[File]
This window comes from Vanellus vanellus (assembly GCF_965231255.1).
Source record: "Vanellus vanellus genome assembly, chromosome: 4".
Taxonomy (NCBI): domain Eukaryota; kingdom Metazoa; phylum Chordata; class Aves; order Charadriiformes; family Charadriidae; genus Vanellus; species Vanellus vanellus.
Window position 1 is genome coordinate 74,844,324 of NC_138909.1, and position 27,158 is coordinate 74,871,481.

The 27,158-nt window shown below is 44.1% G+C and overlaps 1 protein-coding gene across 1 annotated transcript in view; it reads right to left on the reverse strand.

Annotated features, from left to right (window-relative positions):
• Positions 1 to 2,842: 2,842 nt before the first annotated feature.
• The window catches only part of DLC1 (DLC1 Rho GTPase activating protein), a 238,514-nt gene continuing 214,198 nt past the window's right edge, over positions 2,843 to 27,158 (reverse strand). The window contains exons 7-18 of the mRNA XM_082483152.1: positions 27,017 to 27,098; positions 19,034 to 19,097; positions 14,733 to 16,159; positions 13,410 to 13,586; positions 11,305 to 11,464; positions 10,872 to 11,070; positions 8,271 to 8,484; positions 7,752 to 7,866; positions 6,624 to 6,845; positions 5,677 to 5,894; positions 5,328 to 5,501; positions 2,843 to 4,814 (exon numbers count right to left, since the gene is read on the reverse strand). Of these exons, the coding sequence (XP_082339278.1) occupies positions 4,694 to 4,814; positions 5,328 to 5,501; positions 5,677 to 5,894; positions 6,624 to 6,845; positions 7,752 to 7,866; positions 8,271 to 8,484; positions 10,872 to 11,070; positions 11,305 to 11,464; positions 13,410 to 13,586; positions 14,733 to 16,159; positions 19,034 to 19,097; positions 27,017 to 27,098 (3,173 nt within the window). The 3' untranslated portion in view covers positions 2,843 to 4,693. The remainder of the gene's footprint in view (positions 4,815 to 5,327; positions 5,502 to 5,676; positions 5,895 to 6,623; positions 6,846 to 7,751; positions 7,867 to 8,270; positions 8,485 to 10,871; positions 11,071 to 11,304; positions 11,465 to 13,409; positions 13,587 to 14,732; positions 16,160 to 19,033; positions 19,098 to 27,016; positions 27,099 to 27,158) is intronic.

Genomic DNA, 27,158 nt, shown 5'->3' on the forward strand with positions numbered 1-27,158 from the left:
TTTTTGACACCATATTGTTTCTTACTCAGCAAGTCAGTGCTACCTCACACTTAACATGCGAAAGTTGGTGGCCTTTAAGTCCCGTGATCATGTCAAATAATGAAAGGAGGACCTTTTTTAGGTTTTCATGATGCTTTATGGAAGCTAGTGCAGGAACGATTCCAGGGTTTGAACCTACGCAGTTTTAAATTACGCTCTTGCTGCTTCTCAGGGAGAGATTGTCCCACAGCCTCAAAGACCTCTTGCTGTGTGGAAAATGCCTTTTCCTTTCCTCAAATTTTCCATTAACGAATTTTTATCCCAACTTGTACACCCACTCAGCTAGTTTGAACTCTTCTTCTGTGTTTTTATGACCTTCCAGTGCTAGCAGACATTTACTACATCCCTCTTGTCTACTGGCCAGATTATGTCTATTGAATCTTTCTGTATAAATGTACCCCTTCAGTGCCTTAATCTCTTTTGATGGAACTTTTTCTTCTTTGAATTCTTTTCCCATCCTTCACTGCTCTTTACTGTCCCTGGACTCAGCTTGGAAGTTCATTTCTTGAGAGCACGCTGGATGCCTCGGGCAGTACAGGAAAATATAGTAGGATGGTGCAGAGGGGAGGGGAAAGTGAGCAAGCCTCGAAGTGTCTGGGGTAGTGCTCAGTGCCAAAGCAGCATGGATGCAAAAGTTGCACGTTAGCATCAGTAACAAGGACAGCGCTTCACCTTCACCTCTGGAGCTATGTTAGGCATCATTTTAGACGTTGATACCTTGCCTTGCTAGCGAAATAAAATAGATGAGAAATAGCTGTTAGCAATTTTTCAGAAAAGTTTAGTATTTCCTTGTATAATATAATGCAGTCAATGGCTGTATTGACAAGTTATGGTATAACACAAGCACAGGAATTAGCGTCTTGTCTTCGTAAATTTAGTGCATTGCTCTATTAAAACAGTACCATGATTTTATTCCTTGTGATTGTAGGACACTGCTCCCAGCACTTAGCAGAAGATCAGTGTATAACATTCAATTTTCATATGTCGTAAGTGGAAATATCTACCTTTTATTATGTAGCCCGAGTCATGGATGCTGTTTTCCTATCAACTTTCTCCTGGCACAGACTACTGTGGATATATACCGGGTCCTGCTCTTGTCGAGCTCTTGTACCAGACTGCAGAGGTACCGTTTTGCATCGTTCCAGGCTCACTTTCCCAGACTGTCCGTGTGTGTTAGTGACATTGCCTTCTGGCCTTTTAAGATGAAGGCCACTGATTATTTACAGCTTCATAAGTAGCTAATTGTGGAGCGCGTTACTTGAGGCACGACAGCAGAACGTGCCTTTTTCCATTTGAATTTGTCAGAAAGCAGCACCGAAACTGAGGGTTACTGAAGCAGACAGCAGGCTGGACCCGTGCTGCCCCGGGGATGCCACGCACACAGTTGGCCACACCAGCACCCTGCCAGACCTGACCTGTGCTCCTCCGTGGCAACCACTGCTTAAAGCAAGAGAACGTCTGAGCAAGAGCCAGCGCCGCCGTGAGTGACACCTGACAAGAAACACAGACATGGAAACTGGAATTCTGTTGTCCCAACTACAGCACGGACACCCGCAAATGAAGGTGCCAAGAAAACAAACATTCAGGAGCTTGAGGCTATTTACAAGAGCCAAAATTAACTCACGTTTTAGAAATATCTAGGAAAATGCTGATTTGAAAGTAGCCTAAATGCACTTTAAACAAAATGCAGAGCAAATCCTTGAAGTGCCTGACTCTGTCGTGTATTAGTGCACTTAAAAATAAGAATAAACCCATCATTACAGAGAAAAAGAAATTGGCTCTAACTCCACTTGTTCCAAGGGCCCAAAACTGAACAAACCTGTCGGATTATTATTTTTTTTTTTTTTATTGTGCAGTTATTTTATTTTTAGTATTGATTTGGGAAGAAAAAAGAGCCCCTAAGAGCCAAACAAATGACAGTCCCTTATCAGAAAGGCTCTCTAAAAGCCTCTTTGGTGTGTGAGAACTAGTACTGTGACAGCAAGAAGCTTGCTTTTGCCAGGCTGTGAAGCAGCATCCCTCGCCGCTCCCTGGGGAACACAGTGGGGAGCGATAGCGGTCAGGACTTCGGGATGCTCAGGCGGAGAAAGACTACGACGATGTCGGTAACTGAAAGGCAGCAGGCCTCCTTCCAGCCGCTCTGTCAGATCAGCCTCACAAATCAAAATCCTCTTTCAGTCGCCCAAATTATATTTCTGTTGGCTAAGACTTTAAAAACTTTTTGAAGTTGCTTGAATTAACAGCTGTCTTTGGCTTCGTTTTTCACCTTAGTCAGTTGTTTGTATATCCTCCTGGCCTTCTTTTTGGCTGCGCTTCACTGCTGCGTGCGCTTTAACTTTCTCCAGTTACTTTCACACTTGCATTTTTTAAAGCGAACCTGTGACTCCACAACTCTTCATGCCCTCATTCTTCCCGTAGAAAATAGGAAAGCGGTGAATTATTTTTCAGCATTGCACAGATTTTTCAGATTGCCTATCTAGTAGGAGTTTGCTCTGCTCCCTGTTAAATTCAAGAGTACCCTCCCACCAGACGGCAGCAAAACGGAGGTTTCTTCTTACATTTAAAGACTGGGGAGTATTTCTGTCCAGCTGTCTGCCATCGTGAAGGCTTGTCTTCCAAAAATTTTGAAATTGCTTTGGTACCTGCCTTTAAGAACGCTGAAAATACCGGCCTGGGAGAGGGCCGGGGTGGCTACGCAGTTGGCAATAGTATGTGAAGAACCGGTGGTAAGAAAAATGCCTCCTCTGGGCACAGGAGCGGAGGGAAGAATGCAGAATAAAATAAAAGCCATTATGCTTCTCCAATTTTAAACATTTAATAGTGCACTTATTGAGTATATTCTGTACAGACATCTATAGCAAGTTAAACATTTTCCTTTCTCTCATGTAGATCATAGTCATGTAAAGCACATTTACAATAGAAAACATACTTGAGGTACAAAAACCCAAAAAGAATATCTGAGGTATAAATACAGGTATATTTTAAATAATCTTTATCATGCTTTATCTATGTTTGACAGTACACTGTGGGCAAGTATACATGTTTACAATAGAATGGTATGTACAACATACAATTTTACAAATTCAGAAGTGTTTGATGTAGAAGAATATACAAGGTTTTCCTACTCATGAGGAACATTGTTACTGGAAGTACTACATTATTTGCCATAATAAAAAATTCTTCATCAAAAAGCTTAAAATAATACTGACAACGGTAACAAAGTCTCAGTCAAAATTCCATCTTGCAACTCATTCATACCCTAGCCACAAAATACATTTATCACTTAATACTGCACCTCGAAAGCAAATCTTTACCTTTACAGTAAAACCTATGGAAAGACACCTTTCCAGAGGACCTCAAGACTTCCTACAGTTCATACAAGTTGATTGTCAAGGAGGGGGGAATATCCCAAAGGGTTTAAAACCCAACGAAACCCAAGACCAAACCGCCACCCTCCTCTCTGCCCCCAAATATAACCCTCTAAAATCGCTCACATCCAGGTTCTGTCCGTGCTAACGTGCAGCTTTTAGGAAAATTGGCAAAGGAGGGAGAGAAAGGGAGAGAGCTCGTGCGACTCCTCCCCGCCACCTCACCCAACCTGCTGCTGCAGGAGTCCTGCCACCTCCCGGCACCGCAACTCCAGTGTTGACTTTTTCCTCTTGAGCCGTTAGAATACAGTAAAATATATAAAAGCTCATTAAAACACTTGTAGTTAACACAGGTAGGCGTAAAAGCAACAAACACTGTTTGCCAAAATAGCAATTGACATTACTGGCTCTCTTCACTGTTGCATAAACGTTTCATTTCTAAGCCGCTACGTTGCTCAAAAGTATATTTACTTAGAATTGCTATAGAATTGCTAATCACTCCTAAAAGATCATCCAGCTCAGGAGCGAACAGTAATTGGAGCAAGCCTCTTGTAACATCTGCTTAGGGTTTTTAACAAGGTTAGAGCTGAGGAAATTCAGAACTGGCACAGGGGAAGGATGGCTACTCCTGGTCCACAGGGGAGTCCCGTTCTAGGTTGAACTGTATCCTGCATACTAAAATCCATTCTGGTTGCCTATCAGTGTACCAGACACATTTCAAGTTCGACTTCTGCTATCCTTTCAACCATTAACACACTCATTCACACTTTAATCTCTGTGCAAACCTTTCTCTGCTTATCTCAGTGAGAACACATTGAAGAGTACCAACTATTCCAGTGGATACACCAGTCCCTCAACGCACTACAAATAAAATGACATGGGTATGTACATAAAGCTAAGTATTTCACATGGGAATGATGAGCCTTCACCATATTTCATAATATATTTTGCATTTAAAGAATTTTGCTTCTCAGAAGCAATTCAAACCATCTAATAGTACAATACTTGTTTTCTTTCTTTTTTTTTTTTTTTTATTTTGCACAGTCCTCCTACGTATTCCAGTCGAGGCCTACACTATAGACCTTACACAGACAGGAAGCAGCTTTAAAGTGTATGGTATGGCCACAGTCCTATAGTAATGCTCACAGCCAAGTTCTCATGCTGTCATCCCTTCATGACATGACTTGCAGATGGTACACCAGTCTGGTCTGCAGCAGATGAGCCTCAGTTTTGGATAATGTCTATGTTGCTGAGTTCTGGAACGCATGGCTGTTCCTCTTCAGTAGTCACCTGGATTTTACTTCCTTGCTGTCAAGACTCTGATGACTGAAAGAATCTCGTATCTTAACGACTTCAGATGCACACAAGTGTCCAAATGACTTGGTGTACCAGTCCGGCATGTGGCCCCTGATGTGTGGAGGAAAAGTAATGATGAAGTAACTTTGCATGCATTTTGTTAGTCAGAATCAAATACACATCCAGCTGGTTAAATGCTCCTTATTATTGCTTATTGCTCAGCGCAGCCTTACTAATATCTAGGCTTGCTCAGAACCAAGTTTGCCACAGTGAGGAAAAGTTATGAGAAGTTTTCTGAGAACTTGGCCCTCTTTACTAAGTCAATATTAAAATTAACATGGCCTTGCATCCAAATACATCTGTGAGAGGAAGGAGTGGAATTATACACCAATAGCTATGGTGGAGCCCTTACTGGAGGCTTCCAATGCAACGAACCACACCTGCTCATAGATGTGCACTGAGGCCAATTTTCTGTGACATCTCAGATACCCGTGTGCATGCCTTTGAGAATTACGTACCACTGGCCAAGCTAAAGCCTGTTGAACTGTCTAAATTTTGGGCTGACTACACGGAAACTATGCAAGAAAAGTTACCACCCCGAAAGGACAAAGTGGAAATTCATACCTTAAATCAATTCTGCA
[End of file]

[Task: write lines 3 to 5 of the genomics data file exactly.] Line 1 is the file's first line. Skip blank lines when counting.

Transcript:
Taxonomy (NCBI): domain Eukaryota; kingdom Metazoa; phylum Chordata; class Aves; order Charadriiformes; family Charadriidae; genus Vanellus; species Vanellus vanellus.
Window position 1 is genome coordinate 74,844,324 of NC_138909.1, and position 27,158 is coordinate 74,871,481.

The 27,158-nt window shown below is 44.1% G+C and overlaps 1 protein-coding gene across 1 annotated transcript in view; it reads right to left on the reverse strand.